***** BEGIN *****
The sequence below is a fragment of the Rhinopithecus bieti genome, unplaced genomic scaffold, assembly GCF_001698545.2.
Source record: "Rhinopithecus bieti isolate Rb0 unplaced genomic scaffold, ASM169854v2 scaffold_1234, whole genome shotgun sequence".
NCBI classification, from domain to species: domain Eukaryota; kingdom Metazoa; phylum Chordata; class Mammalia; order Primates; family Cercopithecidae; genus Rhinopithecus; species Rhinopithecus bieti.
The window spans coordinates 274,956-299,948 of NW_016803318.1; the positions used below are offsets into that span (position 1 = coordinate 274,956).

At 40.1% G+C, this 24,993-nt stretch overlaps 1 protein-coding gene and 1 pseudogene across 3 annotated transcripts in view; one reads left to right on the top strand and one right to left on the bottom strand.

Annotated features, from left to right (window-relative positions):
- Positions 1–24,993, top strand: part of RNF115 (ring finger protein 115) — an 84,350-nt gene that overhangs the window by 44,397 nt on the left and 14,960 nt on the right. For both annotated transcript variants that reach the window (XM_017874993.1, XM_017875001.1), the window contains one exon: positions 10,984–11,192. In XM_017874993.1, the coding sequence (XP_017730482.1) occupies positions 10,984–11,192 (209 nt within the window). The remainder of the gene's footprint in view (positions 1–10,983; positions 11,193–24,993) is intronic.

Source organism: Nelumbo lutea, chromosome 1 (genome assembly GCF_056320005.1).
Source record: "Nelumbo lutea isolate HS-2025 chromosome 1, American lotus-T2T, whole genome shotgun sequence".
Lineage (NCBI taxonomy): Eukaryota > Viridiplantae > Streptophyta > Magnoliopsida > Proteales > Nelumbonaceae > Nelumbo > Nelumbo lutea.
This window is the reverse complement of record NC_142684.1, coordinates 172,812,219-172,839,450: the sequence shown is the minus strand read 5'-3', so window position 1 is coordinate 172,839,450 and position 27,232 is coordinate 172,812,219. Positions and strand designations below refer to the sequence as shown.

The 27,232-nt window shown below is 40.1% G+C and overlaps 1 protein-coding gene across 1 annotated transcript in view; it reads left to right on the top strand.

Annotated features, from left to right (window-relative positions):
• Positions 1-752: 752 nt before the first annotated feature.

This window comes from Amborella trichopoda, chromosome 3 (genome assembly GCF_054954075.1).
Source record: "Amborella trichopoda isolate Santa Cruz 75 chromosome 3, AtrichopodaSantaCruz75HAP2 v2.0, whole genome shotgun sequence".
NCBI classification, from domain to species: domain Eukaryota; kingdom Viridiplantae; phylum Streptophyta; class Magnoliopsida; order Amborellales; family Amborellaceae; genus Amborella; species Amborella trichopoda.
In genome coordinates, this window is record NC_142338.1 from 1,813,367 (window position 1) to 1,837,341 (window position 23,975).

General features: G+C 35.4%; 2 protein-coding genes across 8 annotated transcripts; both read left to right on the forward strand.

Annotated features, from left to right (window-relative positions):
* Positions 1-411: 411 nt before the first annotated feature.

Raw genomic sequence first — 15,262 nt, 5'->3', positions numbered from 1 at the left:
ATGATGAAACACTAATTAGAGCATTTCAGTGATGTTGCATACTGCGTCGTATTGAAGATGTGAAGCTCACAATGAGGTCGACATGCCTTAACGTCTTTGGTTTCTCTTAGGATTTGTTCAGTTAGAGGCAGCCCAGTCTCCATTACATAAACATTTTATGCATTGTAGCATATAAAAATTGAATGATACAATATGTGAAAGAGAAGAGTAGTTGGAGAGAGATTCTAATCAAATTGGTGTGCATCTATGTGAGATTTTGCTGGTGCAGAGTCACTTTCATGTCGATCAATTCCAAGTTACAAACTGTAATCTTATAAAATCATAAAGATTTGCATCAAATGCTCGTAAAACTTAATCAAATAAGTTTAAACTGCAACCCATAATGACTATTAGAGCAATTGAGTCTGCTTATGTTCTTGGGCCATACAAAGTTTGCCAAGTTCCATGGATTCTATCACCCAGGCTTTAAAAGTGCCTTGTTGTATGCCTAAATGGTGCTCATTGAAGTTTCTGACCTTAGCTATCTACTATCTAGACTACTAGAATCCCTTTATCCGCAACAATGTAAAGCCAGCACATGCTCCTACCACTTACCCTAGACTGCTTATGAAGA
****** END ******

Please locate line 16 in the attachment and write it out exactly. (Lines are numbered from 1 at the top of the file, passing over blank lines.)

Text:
Source record: "Amborella trichopoda isolate Santa Cruz 75 chromosome 3, AtrichopodaSantaCruz75HAP2 v2.0, whole genome shotgun sequence".